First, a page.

Re: [dmarc-ietf] A policy for direct mail flows only, was ARC questions

Michael Thomas <> Tue, 01 December 2020 18:07 UTC

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From: Michael Thomas <>
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Date: Tue, 1 Dec 2020 10:07:27 -0800
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Subject: Re: [dmarc-ietf] A policy for direct mail flows only, was ARC questions
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On 11/30/20 8:56 PM, Brandon Long wrote:
> On Thu, Nov 26, 2020 at 12:59 AM Alessandro Vesely < 
> <>> wrote:
>     On 25/11/2020 20:16, Michael Thomas wrote:
>     > When I was at Cisco, with l= and some subject line heuristics I
>     could get
>     > probably like 90+% verification rate across the entire company,
>     a company that
>     > uses external mailing lists a lot. Definitely not 100% though.
>     DKIM itself is not 100%.  You always have lines beginning with
>     "From " or
>     occasional autoconversions.
>     l= doesn't cover multipart/alternative nor
>     Content-Transfer-Encoding: base64.
>     In addition, the DKIM spec discourages its usage and suggests that
>     "Assessors
>     might wish to ignore signatures that use the tag."
Nobody said it can fix everything. It's just that those things are in 
the long tail. And that admonition sounds like it crept in there after 
rfc4871 when i wasn't paying attention. i find that a ridiculous 
overreaction and begs the question why.

Being able recover 90%+ signatures going through mailing lists made our 
scheme of spear-phish alerting very close to viable. We never got to the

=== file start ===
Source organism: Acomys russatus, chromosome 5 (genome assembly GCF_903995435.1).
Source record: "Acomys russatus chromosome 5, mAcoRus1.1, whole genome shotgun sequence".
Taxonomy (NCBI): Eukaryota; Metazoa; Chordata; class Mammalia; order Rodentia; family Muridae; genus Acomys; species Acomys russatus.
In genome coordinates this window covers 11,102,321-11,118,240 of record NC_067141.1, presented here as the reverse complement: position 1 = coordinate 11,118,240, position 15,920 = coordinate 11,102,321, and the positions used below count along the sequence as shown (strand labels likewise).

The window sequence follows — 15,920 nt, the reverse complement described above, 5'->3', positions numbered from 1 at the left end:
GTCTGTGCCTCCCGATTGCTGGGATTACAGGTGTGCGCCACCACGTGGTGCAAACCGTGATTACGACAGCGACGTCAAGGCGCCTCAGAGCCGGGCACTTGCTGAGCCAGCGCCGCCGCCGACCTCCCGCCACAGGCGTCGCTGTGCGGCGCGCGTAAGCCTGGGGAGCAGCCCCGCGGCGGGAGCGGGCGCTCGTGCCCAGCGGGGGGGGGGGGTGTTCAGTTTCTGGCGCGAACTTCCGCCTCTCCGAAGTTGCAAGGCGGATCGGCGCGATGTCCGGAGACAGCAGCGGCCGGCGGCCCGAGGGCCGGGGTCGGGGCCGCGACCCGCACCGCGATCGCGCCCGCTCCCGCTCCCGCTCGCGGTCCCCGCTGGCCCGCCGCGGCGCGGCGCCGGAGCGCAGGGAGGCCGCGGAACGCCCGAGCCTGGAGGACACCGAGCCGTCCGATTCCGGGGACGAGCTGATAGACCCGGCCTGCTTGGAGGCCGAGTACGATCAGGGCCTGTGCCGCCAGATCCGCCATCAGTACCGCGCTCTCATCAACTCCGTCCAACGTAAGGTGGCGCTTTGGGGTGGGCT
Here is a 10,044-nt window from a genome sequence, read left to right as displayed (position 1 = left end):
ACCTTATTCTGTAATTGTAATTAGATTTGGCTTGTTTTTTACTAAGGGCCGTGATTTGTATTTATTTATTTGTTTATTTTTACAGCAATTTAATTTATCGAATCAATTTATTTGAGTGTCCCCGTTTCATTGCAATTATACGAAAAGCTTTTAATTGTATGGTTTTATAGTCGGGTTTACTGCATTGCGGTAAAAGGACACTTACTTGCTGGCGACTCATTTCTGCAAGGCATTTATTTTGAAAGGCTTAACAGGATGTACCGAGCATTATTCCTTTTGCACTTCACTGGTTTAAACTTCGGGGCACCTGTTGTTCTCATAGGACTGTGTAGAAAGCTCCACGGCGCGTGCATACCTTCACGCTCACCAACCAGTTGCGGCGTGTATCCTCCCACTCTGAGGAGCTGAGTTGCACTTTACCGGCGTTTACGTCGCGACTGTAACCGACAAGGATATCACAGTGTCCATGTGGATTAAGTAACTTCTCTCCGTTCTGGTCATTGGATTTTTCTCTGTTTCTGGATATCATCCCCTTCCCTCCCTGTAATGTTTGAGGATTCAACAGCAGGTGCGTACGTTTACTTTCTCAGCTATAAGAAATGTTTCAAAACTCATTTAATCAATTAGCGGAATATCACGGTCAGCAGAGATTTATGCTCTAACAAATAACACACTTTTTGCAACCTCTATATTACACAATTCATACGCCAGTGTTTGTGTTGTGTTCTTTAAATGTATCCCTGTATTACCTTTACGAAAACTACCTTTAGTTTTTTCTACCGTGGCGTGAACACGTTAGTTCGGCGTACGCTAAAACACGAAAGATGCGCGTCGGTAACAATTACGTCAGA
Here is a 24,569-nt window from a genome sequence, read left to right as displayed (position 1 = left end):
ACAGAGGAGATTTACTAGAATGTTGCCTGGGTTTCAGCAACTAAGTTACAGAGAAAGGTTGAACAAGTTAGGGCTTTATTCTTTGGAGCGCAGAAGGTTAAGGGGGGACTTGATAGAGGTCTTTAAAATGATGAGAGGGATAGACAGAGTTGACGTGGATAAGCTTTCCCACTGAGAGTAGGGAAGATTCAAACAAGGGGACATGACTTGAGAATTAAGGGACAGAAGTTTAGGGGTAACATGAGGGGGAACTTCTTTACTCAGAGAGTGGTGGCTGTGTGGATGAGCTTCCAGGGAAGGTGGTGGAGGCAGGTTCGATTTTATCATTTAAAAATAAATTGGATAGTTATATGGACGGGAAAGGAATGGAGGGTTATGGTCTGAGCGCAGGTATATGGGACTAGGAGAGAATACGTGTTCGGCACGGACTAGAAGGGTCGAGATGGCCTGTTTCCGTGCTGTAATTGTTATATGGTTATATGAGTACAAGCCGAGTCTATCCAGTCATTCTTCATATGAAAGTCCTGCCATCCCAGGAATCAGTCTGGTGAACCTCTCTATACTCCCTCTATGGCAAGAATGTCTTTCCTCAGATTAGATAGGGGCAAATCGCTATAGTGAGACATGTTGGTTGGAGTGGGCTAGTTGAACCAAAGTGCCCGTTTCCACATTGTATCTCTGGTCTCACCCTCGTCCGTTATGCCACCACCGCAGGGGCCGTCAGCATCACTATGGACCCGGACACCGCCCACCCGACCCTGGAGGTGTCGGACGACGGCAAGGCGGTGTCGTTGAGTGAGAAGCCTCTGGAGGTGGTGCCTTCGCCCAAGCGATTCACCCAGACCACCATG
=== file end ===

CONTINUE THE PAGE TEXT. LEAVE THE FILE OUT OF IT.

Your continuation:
point of having to make that call because there was just too many crufty 
email servers in the company that didn't use the centralized email path 
to insure their messages were signed. That had nothing to do with 
whether our scheme could work or not.

> Right, some of the other dkim-light or diff concepts we discussed 
> would be better than using l=
> We again got hung up on the 100% solution, though... something that 
> handled subject-prefix and
> footer in a transport agnostic way might have worked. The fact that 
> DKIM isn't transport agnostic
> is an achilles heel to even that, though, since we'd have to come up 
> with a new canonicalization
> and get it to widespread adoption before the simple diff could work.  
> Or require mailing lists to
> be a lot more strict in how they do their email rewriting, but I 
> imagine that's harder work than
> even ARC.

Frankly all it would take is a google or another large mail provider to 
publicly state that unless a mailing list supports BCP XYZ, your mail 
will be subject to very strict scrutiny and likely not delivered to get 
the attention of mailing list providers. That was my suggestion back in 
the day but it was scoffed at because people could point to some edge 
case that generates .001% of list traffic and thus invalidating the 
entire approach. The best is definitely the enemy of the good here.

People really need to keep in mind that service provider email is not 
the only game in town. That point keeps getting lost.